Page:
Oral language is a system through which spoken words can be used to express, receive and understand information, ideas and feelings.
Oral language forms the foundation for academic success.
- Communicates effectively by using interpersonal conventions and language with familiar peers and adults. (ENE-OLC-01)
- Understands and effectively uses Tier 1 and Tier 2 words in familiar contexts. (ENE-VOCAB-01)
- Understands and responds to literature read to them. (ENE-UARL-01)
Oral language forms the foundation of literacy and academic success. A solid foundation of oral language helps children become successful readers, strong communicators, as well as increasing their confidence and overall sense of well-being.
Oral language is developed through telling, sharing and listening to stories. Telling stories is how humans traditionally pass knowledge from generation to generation.
Engaging children in oral storytelling (without the use of a printed book) is an effective teaching practice for oral language development.
Storytelling is a special way of sharing ideas, language, and stories.
Some ideas for learning in the everyday
- Spend time with your child:
- telling stories
- listening to stories
- sharing stories
- Share and read Dreamtime stories with your child.
- Tell a story through dance or drawing.
- Look at a piece of art – discuss how it makes you feel. Tell a story about the artwork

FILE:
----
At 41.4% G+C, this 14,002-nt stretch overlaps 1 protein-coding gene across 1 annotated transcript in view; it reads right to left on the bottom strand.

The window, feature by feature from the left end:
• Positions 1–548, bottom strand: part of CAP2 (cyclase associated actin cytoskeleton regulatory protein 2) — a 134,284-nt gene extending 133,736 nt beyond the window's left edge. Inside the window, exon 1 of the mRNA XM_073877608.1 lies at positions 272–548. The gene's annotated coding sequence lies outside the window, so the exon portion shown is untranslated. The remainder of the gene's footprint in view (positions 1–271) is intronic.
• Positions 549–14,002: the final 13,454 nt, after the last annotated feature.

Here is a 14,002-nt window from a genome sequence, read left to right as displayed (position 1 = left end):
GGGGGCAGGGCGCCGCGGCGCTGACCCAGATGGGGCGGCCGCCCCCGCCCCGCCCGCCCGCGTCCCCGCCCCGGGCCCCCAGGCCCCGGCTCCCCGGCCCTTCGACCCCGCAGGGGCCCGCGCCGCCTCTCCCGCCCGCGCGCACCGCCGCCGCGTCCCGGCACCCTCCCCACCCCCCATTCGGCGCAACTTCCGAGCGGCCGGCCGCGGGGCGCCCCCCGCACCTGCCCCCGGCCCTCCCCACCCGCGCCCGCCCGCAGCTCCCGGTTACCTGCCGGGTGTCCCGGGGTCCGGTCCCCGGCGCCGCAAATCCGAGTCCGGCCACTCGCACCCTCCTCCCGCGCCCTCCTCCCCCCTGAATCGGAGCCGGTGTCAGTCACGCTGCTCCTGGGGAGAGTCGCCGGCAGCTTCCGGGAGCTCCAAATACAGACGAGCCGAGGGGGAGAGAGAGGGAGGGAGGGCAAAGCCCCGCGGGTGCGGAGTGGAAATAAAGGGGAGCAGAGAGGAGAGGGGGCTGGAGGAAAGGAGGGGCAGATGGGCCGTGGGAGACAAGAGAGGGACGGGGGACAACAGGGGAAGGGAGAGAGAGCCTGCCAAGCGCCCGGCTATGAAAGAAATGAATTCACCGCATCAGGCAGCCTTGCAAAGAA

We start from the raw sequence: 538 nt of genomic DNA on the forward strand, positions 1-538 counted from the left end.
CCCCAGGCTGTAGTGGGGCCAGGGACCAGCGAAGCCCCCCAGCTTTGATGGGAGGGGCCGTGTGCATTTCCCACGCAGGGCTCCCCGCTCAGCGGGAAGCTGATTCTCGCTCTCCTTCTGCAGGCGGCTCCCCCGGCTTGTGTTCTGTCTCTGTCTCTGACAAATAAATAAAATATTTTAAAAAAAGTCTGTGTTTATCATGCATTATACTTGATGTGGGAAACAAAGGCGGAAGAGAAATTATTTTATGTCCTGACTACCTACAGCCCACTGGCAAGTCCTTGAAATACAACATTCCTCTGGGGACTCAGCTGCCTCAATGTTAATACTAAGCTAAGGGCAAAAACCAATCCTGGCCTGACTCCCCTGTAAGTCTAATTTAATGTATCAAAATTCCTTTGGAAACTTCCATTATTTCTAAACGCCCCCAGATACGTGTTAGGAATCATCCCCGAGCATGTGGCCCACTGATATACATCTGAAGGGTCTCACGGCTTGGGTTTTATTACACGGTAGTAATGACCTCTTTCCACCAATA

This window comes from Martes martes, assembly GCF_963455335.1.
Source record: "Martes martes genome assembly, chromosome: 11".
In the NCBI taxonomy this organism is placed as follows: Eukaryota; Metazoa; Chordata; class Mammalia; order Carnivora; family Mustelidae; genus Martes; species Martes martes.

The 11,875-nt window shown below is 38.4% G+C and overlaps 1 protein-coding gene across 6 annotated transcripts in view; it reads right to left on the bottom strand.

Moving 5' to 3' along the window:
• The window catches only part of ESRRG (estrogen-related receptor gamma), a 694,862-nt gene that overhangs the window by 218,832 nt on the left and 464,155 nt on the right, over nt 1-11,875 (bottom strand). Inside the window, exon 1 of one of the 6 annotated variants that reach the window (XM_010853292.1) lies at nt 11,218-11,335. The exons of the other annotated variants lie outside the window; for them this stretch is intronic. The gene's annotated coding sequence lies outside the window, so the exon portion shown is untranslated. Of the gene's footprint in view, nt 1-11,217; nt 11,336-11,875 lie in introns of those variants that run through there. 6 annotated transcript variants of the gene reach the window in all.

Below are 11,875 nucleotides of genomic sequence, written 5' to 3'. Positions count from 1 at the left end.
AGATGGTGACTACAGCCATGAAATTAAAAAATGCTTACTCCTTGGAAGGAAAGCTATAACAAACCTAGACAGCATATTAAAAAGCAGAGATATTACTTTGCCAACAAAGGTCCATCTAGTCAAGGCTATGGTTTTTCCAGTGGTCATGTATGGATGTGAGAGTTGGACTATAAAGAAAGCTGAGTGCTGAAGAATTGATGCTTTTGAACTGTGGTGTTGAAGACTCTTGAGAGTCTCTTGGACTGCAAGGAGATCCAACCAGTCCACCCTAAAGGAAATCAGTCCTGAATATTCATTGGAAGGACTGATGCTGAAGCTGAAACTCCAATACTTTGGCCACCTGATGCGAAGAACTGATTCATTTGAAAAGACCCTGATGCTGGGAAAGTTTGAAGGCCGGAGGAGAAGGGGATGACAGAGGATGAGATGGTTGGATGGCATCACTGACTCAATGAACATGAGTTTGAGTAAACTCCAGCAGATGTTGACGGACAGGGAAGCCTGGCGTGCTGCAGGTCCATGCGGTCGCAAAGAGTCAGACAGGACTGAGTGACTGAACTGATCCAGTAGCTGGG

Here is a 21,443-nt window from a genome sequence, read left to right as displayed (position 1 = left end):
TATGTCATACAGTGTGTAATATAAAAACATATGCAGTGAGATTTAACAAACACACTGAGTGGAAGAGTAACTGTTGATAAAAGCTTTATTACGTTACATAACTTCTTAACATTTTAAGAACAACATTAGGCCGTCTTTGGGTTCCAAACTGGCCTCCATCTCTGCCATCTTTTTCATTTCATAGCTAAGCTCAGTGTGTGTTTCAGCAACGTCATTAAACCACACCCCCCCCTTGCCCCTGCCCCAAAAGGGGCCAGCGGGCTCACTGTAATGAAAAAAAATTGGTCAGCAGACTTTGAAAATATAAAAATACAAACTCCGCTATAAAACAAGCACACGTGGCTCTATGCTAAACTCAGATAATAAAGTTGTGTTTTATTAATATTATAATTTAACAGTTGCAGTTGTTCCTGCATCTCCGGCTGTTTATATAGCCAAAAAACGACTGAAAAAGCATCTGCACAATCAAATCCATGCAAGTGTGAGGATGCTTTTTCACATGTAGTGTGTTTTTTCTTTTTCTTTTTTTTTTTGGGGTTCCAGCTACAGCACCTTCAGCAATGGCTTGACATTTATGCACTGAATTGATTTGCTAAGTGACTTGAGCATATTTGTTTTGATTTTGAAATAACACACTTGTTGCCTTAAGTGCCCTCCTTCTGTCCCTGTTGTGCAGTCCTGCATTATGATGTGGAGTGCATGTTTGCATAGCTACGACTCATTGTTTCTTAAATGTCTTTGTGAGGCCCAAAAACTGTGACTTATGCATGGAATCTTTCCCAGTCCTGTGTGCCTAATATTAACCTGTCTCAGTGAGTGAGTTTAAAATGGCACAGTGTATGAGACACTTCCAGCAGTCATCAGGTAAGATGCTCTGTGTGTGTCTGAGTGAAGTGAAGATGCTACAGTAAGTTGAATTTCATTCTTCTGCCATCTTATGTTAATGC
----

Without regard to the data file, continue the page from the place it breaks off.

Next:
- For teachers – send out a weekly message to parents – everyday opportunity of the week e.g. choose a piece of artwork and tell a story and link to syllabus outcomes.
Reflect on your knowledge and practice
Consider the EYLF, NSW Syllabus and LPs:
- Where have these children come from?
- Where are you taking them?
Think about the learning that happens in your classroom that builds the knowledge and skills for oral language.
What do you expect from the early learner?
What do you want parents to know about oral language?
How is oral language used across the curriculum?
Consider this skill – What are the connections between literacy and numeracy?
This is an opportunity to share what oral language looks like in your classroom.
Engage in a learning conversation with parents
Suggested conversation starters:
- Is there anything in the video that challenged your thinking about learning?
- What foundational oral language skills did you see in the video?
- How are the children:
- Practising their skills?
- Testing their ideas?
- Building their knowledge?
- What opportunity can you create or do you have at home that develops oral language?